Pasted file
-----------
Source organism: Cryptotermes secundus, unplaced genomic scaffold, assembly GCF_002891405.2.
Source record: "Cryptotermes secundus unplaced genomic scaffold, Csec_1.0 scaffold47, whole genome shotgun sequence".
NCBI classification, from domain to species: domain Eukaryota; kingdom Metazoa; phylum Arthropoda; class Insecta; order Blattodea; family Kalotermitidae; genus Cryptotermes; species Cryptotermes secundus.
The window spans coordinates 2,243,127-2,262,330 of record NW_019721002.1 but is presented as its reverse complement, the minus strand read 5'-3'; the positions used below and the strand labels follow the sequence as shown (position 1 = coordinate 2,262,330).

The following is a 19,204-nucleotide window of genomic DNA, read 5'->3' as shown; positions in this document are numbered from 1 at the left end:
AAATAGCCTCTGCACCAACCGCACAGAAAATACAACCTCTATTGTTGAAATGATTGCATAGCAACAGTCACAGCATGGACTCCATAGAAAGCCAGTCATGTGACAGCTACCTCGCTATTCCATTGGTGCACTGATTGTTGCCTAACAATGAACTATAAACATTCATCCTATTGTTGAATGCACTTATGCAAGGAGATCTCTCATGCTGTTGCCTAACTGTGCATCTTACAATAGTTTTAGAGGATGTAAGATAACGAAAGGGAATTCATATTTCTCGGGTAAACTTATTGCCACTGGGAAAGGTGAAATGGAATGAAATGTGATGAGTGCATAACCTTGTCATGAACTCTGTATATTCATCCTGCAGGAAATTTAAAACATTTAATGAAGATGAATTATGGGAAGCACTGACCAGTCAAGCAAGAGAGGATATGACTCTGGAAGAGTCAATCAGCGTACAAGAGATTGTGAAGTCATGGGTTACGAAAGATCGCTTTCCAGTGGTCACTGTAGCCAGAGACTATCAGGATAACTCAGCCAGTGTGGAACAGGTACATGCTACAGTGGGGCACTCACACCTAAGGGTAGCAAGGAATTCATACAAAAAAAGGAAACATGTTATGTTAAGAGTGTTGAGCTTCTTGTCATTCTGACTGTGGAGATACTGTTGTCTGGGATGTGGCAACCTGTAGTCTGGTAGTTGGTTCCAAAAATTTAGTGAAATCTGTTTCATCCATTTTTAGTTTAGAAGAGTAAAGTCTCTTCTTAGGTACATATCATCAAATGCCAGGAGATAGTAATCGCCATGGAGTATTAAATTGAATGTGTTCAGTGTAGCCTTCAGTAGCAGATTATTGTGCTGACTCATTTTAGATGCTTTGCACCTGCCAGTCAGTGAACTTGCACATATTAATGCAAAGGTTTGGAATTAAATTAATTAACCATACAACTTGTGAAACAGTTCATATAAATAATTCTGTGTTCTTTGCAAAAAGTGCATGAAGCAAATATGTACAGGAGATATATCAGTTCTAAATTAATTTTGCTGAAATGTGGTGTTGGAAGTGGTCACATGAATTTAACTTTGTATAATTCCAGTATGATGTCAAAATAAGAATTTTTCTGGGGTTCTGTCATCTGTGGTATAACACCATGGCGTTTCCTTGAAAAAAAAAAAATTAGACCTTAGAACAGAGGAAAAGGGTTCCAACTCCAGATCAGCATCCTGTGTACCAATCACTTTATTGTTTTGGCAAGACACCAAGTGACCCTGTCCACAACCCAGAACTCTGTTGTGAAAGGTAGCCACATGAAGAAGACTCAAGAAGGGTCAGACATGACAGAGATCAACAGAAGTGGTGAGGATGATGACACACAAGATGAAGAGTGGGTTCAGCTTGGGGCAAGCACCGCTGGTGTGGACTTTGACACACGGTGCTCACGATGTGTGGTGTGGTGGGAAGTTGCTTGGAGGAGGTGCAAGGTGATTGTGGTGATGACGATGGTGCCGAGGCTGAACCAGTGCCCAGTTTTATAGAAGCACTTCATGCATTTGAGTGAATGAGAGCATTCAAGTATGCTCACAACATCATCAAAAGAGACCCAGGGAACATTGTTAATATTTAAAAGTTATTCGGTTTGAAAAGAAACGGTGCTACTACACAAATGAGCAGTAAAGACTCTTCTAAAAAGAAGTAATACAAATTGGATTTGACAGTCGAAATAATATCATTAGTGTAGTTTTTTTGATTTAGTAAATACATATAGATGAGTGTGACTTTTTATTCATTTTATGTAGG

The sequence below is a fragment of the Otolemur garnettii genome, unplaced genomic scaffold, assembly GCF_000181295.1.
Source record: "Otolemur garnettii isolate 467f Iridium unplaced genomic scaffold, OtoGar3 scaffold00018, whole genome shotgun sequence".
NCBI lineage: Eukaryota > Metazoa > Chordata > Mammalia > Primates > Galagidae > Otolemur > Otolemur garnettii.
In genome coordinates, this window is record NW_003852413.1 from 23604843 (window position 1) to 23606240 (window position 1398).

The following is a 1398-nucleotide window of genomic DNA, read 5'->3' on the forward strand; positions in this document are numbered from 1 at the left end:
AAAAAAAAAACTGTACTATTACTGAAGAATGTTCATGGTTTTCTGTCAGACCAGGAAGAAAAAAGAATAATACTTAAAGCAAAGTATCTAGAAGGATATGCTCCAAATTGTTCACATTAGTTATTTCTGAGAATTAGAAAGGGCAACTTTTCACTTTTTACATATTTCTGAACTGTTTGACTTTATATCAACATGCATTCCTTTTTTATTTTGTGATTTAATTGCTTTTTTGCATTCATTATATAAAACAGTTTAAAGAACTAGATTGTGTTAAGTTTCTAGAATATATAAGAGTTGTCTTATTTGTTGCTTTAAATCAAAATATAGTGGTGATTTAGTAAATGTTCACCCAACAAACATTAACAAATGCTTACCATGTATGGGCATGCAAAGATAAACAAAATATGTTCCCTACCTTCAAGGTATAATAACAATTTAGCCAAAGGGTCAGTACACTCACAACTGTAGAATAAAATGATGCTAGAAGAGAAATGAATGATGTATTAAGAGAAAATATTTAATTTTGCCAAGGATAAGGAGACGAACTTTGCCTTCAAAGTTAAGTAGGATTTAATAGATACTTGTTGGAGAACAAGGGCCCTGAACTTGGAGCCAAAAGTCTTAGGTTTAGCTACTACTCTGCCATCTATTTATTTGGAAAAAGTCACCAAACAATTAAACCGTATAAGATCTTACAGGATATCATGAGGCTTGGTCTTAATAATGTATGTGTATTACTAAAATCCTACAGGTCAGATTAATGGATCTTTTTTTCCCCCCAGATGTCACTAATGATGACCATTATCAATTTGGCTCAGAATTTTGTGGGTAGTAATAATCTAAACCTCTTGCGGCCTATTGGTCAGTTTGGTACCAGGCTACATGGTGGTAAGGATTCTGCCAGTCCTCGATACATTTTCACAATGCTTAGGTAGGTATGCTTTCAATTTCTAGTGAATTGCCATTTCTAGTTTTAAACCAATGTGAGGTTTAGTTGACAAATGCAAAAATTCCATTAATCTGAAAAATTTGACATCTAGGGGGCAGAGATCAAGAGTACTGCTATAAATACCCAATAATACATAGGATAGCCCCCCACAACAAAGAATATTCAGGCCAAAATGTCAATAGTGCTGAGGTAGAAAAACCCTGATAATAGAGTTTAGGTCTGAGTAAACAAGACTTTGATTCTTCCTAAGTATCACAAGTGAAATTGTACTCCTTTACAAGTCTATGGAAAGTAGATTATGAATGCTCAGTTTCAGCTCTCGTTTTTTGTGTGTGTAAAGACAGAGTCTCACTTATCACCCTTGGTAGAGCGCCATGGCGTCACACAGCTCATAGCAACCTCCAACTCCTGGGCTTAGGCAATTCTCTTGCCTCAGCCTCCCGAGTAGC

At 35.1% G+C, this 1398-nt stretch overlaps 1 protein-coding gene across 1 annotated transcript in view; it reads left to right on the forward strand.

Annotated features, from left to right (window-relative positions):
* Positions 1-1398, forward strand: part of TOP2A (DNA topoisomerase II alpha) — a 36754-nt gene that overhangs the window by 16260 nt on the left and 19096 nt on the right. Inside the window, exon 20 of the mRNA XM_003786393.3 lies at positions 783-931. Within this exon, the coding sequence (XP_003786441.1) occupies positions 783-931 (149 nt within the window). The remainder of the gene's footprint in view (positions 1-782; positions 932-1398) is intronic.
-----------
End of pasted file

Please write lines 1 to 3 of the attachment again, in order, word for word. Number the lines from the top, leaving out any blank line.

Source organism: Cryptotermes secundus, unplaced genomic scaffold, assembly GCF_002891405.2.
Source record: "Cryptotermes secundus unplaced genomic scaffold, Csec_1.0 scaffold47, whole genome shotgun sequence".
NCBI classification, from domain to species: domain Eukaryota; kingdom Metazoa; phylum Arthropoda; class Insecta; order Blattodea; family Kalotermitidae; genus Cryptotermes; species Cryptotermes secundus.